Novak also perpetuated harmful gender norms around women and their supposed reproductive responsibility to “choose motherhood”; and her appreciation for African women`s high birthing rates were concerning, especially with burdens associated with this, from high maternal deaths, high teenage pregnancy rates, high unmet need for contraceptives and gender-based violence in the form of forced unions, child marriages and restrictions on women’s bodily autonomy.
Reproductive autonomy includes the right to determine the number of children to have and the spacing of children, and that right can be to determine whether to have no children. The negative gender social norms we face in Africa and restrictive policies do not make this possible for many women. Her remarks were racially degrading about African women’s `reproductive responsibility`. Several feminists, human rights activists and advocates have outrightly called out Women Deliver for giving an audience to Novak in a space that is supposed to be safe.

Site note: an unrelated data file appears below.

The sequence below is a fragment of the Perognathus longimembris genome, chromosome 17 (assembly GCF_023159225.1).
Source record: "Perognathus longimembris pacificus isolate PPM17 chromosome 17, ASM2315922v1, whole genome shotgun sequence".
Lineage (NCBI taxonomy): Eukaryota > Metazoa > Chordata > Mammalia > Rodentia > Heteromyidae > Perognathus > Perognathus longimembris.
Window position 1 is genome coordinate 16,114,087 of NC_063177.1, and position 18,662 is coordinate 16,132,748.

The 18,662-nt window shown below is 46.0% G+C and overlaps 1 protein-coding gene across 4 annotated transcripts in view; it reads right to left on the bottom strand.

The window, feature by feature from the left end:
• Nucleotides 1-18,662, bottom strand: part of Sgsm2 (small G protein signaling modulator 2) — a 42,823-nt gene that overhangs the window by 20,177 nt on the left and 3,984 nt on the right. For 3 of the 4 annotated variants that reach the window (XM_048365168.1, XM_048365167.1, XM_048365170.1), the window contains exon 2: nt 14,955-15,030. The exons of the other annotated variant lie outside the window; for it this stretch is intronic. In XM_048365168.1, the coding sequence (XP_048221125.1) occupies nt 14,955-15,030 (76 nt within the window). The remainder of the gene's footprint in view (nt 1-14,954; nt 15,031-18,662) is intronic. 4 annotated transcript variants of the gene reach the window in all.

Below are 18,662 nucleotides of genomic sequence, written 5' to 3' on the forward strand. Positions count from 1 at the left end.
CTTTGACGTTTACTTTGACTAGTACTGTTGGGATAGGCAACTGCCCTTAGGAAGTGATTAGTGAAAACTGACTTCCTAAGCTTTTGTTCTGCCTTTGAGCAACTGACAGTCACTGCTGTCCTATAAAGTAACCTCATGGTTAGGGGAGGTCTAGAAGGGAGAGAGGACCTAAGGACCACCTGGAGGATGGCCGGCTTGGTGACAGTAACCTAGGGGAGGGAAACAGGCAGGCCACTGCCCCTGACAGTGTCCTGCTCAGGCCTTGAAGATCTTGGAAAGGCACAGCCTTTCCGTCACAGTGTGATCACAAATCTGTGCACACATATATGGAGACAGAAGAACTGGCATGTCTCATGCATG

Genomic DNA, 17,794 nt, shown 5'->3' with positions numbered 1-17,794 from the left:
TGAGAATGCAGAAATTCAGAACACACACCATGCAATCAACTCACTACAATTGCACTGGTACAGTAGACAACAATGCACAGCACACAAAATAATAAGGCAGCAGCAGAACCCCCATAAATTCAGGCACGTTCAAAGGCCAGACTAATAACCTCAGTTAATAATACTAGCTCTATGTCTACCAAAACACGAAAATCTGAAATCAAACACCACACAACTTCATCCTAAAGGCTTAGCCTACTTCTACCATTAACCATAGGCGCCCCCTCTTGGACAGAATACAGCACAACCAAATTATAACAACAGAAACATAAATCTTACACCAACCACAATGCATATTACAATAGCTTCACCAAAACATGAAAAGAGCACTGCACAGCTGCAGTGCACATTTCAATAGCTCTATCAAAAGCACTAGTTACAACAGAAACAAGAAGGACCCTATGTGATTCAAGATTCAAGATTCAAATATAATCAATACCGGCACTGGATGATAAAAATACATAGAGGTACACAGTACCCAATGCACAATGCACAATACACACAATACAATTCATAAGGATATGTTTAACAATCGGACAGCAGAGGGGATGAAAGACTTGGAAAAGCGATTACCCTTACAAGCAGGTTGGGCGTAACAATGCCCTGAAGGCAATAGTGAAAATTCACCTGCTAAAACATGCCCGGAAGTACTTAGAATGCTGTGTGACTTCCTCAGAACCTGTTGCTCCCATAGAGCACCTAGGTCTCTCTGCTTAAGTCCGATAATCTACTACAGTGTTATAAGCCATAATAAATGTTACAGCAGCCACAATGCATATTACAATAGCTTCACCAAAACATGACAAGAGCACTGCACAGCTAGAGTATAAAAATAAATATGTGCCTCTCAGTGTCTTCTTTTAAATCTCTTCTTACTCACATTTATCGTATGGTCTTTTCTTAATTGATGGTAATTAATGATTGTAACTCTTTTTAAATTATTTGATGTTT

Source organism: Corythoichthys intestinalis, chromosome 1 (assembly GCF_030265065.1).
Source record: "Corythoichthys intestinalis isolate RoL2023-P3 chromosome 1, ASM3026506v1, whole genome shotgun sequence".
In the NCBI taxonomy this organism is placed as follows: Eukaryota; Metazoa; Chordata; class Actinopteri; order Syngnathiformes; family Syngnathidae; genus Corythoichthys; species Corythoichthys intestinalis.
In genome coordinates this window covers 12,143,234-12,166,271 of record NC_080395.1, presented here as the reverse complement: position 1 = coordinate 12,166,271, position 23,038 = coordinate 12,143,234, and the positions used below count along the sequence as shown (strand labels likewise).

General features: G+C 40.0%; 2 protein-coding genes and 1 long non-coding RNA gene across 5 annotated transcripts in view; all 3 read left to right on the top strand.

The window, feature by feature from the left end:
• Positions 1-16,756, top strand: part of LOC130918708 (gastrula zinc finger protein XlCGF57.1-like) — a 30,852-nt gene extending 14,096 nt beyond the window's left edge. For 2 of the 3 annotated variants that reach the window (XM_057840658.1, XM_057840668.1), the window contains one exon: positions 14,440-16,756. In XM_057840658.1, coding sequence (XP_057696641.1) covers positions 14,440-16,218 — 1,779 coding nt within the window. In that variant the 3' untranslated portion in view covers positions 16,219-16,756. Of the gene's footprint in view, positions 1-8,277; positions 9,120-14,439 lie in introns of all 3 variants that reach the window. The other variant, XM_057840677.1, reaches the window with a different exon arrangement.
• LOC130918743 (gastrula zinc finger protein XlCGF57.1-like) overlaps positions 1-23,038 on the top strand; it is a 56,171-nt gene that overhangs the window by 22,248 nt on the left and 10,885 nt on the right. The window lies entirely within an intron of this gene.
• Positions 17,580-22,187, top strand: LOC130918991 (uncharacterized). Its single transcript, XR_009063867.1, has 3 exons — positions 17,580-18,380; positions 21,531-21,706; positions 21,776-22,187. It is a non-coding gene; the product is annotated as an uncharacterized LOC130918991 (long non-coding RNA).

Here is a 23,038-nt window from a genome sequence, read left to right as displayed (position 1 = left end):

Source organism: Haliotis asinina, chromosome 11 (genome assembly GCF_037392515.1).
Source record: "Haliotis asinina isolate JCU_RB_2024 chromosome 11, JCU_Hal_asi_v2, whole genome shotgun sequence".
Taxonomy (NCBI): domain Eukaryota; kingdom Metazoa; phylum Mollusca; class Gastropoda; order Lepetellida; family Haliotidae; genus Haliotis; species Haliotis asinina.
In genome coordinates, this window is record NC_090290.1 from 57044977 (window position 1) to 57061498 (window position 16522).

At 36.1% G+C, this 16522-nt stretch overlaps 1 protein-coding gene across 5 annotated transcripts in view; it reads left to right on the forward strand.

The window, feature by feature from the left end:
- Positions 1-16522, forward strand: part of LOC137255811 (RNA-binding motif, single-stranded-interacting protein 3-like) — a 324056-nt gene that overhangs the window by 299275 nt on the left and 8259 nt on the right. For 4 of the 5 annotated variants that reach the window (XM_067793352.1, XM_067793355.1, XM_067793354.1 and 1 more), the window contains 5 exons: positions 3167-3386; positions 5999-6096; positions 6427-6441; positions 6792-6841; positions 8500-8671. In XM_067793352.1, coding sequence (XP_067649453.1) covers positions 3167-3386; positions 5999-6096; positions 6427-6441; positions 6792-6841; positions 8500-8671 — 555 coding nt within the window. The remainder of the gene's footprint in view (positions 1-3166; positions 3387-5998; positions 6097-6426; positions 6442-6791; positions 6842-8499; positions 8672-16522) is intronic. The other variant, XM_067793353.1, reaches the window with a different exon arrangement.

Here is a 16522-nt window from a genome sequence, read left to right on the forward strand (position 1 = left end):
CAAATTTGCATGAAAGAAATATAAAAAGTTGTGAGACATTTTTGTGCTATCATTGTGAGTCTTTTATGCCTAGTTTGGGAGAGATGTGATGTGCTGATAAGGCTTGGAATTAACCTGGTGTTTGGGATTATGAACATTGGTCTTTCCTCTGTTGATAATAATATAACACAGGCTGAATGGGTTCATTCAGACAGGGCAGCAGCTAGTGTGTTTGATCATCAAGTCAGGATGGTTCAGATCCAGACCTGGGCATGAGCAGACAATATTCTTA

Safe spaces and agency must be protected
We need to stay in control of our voice and demand accountability from entities that claim to be feminist at any point that they challenge the realization and enjoyment of our rights. Women Deliver, one of the largest gatherings on gender equality, should remain a place to challenge corrosive gender norms that sustain inequality and challenge restrictive, discriminatory, and oppressive norms.
Normalization is an instrument of power and plays a role in classification and hierarchization. In this case, platforms such as Women Deliver, normalizing anti-rights groups’ access to spaces of women and gender-diverse people to spread harmful rhetoric undermines their safety and their full humanity. Countering these anti-feminist, anti-democratic trends is everyone’s responsibility.
Platforms such as Women Deliver should be safe spaces for women to dialogue and call to account in all their diversity. There should be accountability for surrendering these spaces to anti-rights groups and advancing politics that endanger the progress and safety of gender-diverse people and women’s rights.
Yvonne Mpambara is a Ugandan feminist lawyer and Reproductive Justice Advocate.